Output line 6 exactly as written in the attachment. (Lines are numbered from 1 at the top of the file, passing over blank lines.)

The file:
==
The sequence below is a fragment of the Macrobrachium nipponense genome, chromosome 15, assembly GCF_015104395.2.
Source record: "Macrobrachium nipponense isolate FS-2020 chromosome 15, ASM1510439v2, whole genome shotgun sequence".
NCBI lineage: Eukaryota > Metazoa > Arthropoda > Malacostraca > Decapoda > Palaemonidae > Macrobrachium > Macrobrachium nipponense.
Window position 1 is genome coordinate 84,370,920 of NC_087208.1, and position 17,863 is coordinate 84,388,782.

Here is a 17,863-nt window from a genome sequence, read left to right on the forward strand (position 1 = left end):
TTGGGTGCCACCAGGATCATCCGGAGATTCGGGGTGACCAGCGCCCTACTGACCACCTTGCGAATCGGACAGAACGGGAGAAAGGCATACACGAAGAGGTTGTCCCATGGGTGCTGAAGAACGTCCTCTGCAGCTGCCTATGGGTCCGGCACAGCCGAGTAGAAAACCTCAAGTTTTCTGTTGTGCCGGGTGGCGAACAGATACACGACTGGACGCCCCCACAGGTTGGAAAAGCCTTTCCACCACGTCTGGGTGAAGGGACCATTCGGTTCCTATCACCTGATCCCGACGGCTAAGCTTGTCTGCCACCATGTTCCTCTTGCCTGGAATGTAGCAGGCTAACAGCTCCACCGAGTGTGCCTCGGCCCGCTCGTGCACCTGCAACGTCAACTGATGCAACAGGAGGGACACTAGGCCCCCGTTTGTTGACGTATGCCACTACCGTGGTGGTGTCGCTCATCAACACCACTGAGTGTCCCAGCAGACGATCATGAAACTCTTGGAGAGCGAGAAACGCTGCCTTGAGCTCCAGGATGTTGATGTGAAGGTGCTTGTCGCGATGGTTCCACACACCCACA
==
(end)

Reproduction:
TTGGGTGCCACCAGGATCATCCGGAGATTCGGGGTGACCAGCGCCCTACTGACCACCTTGCGAATCGGACAGAACGGGAGAAAGGCATACACGAAGAGGTTGTCCCATGGGTGCTGAAGAACGTCCTCTGCAGCTGCCTATGGGTCCGGCACAGCCGAGTAGAAAACCTCAAGTTTTCTGTTGTGCCGGGTGGCGAACAGATACACGACTGGACGCCCCCACAGGTTGGAAAAGCCTTTCCACCACGTCTGGGTGAAGGGACCATTCGGTTCCTATCACCTGATCCCGACGGCTAAGCTTGTCTGCCACCATGTTCCTCTTGCCTGGAATGTAGCAGGCTAACAGCTCCACCGAGTGTGCCTCGGCCCGCTCGTGCACCTGCAACGTCAACTGATGCAACAGGAGGGACACTAGGCCCCCGTTTGTTGACGTATGCCACTACCGTGGTGGTGTCGCTCATCAACACCACTGAGTGTCCCAGCAGACGATCATGAAACTCTTGGAGAGCGAGAAACGCTGCCTTGAGCTCCAGGATGTTGATGTGAAGGTGCTTGTCGCGATGGTTCCACACACCCACA